Wyoming Paleontology Dispatch #8: Polecat Bench Badlands | Science | Smithsonian
With the Beartooth Mountains looming to the west in the morning light, team members set up the coring rig on Polecat Bench. (Scott Wing)

Wyoming Paleontology Dispatch #8: Polecat Bench Badlands

Can the team drill past an ancient river channel?

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We have completed the coring at Basin Substation ahead of schedule, which means the Basin crew will now move to Polecat Bench to start the coring operation there. Polecat Bench, northwest of Powell, Wyoming, is a long, flat-topped butte with a world-famous (at least among paleontologists!) sequence of Paleocene and Eocene rocks exposed along its steep, gullied sides. The drill site is on a peninsula of the bench, surrounded on three sides by steep badland hillsides that my colleague Phil Gingerich has mapped in great detail. This is a place where we know precisely what strata we can expect to encounter as we core. It also has a stunning view of the Beartooth Mountains, looking like a 5,000-foot wall about 20 miles to the west.

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The coring rig moves to Polecat Bench on Monday the 18th, giving us a day of “rest” during which we drive to Powell and arrange the Basin cores on racks in Tom Churchill’s shed. My eyes are still stinging with fatigue from the last four days, which leads me to take an unaccompanied break at a coffee shop in Powell to get caffeine and a smoothie. I’m caught red-handed by Guy and Brady as I emerge and get a hard time for having taken a break while the rest of the team was working. We have high expectations for one another!

The morning of the 19th we are back to work by 6:45, as Ben and Cody start the first core at Polecat Bench. This time, we all feel like old hands, and we are focused on training the next science crew how to carry out the work. James Super, Daniel and Matthew Gingerich (sons of Phil Gingerich, the chief scientist for the Polecat Bench site), and soon several others will take over our duties as we are released back to our usual projects.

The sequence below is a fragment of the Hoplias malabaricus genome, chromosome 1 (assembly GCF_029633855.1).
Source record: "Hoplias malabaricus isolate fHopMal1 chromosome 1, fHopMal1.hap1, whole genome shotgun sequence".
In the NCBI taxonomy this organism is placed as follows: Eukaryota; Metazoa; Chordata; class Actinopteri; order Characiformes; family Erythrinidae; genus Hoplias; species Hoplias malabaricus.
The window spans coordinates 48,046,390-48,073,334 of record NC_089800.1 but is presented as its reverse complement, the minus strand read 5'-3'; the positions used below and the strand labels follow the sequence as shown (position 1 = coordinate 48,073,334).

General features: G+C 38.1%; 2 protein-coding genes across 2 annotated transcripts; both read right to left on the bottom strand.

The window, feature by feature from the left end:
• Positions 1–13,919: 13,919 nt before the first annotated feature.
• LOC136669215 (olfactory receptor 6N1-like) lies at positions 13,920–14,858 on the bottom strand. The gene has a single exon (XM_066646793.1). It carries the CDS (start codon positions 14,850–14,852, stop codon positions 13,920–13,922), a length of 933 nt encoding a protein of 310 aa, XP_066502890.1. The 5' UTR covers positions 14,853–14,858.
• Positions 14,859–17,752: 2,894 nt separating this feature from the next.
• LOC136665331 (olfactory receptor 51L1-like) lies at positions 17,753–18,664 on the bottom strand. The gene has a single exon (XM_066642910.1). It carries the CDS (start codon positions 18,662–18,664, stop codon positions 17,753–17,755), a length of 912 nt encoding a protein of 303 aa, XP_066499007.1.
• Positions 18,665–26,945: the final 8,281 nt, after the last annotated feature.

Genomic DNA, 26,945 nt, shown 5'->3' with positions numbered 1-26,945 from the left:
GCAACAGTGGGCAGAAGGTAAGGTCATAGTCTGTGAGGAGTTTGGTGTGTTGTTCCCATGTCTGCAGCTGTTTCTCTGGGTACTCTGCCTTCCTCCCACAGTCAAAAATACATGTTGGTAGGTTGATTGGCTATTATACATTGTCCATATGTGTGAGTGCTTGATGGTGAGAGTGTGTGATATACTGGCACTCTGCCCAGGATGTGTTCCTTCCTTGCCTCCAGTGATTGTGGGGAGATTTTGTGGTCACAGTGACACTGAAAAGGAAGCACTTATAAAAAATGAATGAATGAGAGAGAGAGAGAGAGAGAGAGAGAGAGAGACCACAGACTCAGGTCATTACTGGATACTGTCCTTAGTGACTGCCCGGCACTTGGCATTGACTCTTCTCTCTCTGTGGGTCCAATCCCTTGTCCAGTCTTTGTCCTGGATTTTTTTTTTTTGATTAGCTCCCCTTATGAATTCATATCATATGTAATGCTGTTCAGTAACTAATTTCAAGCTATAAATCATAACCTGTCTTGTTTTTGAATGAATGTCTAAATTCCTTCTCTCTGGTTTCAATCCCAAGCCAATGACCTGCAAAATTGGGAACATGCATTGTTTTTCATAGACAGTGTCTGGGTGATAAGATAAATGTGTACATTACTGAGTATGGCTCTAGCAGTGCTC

By the next morning the new team members have the hang of the duties, and we are nearly 400 feet down after two very successful shifts of drilling. We have run into a problem, though. Ben reports that he is having trouble making headway because loose sand is falling into the bottom of the hole. Apparently some thick sandstone deposits, representing ancient river channels, were penetrated during the night shift. Hours later these are washing out in massive quantities and falling to the bottom, bogging down the drill bit and making it impossible to proceed any farther. Phil decides late on the afternoon of July 20 that it is time to give up on this hole. But we have a third excellent record of the PETM over 400 feet long.

The night shift will move the coring rig about 30 feet and begin a new hole, this time using special drilling “mud” to help stabilize the loose sand they expect to encounter. In the end they will go down over 900 feet, obtaining a core that not only represents the PETM, but also several hundred thousand years of the last part of the Paleocene. But by then I am far away in the southern Bighorn Basin, back looking for fossil plants in surface outcrops.

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Scott Wing is a research scientist and curator in the Smithsonian Institution’s Department of Paleobiology.

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